If you are looking for marketing ideas, this post contains links to dozens of marketing ideas and 2 articles on how to develop your own marketing mix.

If you plan ahead and work smart, you can make this a breakthrough time for you and your business – but don’t leave anything to chance!

Photo: Koalazmonkey

Marketing blog experiment

As regular readers will have noticed, the blog looks quite a bit different today!  That’s because I’m running a marketing experiment with a new, more basic looking blog design.

One of the great things about the Internet is that you can easily see, very quickly if a design change is encouraging people to use the site / blog differently.  For example, I will be able to see if there are changes in things like; the number of pages the ‘average’ person views, how long they spend on each page, how many times a page is shared, etc.

I’m really curious if making the blog’s design more basic, will help readers to focus on the actual content; which is what the blog’s all about, after all. Let’s see!

One of the benefits of running this blog, using the Headway wordpress theme (affiliate link) is that I can quickly make changes like these myself, usually in seconds.  As effective marketing is all about testing and measuring, the ability to make changes so quickly, and then adapt based on the feedback, is massively valuable.  Equally, if it’s quickly apparent that the new design needs changing, this can also be done in minutes.  That’s great peace of mind and allows for changes to be made with total confidence.

Sharing my results with you, as always

Because the vast majority of my readers have their own website or blog, I will let you know if the new, more basic look generates an improvement or drop in the blog’s statistics / analytics.  This way, we can learn from my experiment together. I’m guessing it’s going to take a week or so, before I see any relevant data.  Rest assured that as soon as I do, I will pass the findings on to you.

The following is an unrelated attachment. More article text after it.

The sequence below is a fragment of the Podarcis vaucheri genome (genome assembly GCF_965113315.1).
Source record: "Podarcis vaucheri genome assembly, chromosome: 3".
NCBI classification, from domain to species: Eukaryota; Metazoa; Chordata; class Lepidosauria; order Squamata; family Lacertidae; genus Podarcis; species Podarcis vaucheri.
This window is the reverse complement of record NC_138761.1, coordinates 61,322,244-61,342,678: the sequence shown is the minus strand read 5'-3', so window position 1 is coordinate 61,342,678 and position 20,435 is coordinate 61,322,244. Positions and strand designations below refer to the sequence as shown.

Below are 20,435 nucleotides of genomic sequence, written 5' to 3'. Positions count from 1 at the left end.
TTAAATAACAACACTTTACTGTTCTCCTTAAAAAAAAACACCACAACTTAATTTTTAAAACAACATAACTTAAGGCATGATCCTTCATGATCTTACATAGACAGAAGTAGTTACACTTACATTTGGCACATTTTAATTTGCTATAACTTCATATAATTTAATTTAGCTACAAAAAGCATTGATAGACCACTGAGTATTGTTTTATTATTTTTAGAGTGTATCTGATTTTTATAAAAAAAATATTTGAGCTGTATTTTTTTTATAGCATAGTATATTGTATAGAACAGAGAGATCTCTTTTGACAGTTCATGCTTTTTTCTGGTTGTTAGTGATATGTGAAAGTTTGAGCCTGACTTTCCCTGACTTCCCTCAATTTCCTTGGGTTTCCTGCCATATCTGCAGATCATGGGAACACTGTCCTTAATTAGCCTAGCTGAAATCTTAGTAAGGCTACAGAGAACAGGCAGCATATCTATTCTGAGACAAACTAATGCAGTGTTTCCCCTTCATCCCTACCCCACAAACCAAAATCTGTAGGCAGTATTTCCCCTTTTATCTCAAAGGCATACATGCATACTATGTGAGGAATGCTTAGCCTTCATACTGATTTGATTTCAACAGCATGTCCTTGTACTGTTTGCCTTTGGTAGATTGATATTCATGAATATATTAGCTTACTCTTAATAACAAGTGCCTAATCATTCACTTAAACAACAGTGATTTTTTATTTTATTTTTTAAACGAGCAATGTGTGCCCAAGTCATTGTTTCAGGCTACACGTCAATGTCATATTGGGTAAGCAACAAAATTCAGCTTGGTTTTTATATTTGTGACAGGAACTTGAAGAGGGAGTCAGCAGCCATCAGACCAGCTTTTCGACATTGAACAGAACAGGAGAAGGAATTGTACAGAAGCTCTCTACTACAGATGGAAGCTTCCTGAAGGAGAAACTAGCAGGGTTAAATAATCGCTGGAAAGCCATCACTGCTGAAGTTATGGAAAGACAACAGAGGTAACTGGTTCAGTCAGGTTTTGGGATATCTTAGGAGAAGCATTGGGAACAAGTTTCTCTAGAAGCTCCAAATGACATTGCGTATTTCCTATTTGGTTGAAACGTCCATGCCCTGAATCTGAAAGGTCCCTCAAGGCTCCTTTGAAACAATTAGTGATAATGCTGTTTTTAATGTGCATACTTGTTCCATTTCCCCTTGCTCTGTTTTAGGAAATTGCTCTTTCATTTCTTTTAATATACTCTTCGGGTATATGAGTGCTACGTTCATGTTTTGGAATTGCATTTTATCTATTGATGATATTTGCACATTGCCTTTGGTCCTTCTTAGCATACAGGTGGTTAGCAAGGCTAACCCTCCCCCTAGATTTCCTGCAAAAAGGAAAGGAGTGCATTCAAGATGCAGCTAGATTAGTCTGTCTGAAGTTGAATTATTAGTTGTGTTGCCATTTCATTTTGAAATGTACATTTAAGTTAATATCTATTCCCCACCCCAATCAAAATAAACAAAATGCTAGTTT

What (if anything) do you think about the new, basic look?  Also, which blogs do you read most often and do you think the design of that blog influences how you read it?  Please take a moment to share your thoughts.

Photo credit: Striatic

Are you prepared to shine?

In many countries around the world, something interesting happens on TV and radio stations over the Christmas period.  The established TV and radio presenters take a break from work and are replaced by their less well-known colleagues.

As the a-list; newsreaders, weather people, broadcasters, DJ’s and announcers relax at home, the people stepping into their shoes are presented with an amazing opportunity.  They are given a shot at the big time – a chance to shine – a chance to showcase their talents to (in some cases) millions of people.

Some of the stand-ins grasp this opportunity with great success and go on to become a star.  They have prepared for this moment. They see this as THEIR time.  Others look ill-prepared; almost awkward.  They lack enthusiasm.  They look and sound like they have been forced to attend a really bad party.

Be a wise optimist

In business, there are opportunities around us all the time.  A chance meeting, an unexpected phone call, an email you were not expecting with an interesting offer, etc.  The thing is, we need to ensure that we not only spot these opportunities, but that we have readied ourselves to fully benefit from them.

An optimist expects the best.

A wise optimist expects the best and is prepared for when it happens!

Photo credit: Nathalielaure